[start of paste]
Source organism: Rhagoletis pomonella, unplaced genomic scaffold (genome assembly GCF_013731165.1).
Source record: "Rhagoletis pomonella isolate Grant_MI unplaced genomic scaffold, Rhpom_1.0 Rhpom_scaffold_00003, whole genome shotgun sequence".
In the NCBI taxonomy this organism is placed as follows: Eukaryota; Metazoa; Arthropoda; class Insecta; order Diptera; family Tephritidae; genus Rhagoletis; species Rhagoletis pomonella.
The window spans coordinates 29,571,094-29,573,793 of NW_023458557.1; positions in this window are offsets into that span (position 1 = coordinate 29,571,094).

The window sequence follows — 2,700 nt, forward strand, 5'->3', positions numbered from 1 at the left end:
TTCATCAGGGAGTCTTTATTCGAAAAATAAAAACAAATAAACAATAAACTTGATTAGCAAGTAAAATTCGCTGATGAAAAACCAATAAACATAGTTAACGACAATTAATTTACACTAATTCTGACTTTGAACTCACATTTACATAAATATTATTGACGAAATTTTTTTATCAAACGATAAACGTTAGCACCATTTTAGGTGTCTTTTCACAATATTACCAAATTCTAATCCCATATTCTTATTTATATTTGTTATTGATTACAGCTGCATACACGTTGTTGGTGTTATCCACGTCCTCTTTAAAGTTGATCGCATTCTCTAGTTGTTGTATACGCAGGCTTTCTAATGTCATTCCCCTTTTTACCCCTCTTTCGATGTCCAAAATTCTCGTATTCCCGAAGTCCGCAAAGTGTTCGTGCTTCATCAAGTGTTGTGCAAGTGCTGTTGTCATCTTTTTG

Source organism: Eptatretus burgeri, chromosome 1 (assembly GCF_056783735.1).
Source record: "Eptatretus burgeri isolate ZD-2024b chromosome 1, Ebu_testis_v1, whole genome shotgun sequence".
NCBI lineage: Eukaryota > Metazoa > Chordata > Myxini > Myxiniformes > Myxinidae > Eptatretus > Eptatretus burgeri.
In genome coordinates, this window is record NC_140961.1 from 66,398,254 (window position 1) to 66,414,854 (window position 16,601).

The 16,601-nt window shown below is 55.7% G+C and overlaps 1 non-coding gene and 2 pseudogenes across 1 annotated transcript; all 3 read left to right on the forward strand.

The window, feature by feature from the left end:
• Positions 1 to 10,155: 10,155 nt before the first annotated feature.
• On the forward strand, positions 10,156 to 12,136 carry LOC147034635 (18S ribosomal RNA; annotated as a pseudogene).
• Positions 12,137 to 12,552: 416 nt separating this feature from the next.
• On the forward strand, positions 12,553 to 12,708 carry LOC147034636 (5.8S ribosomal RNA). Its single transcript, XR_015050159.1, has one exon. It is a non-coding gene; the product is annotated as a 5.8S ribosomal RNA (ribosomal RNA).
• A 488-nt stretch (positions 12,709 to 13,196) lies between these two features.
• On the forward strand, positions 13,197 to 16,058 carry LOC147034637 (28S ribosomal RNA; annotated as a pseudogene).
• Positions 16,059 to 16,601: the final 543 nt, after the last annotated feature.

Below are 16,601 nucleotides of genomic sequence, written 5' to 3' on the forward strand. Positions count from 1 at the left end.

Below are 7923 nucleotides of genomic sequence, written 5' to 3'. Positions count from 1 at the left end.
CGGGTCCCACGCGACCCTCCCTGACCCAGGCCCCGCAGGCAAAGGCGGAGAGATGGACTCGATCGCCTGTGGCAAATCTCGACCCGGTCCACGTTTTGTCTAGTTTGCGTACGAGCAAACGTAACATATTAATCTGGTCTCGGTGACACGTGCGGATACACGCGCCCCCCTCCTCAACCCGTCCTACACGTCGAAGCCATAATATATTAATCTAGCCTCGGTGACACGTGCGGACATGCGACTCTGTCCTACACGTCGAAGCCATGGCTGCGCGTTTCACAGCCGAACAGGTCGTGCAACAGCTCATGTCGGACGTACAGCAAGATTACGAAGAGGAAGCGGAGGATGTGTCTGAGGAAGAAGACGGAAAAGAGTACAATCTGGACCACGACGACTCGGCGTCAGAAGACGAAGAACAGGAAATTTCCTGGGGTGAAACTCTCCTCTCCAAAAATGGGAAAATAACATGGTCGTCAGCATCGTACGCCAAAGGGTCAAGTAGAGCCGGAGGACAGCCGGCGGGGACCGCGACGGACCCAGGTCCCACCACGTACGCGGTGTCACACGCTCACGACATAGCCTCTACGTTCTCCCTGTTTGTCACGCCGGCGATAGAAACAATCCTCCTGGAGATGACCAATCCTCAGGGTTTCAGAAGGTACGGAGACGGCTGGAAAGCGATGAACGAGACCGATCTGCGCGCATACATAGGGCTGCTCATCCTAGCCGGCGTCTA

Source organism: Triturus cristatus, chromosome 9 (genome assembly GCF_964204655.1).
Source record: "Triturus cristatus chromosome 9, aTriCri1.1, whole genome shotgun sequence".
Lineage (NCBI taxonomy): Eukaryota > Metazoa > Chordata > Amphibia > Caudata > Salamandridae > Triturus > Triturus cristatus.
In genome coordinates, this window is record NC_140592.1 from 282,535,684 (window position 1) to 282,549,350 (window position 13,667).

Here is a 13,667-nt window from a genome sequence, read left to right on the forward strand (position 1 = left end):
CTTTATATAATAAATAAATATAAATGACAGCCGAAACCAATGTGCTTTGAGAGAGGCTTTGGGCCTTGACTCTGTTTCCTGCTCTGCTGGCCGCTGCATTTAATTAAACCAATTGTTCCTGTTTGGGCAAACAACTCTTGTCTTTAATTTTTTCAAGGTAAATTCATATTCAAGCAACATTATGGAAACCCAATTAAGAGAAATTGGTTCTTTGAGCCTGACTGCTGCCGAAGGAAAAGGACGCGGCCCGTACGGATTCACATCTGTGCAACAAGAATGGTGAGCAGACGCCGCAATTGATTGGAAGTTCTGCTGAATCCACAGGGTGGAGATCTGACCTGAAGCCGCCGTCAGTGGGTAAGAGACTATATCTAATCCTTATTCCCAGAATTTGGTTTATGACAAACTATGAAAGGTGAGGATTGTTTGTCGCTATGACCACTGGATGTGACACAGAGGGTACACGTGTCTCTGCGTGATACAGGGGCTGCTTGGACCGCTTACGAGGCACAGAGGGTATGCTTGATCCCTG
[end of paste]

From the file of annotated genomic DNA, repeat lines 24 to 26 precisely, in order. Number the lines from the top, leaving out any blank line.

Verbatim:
Source record: "Triturus cristatus chromosome 9, aTriCri1.1, whole genome shotgun sequence".
Lineage (NCBI taxonomy): Eukaryota > Metazoa > Chordata > Amphibia > Caudata > Salamandridae > Triturus > Triturus cristatus.
In genome coordinates, this window is record NC_140592.1 from 282,535,684 (window position 1) to 282,549,350 (window position 13,667).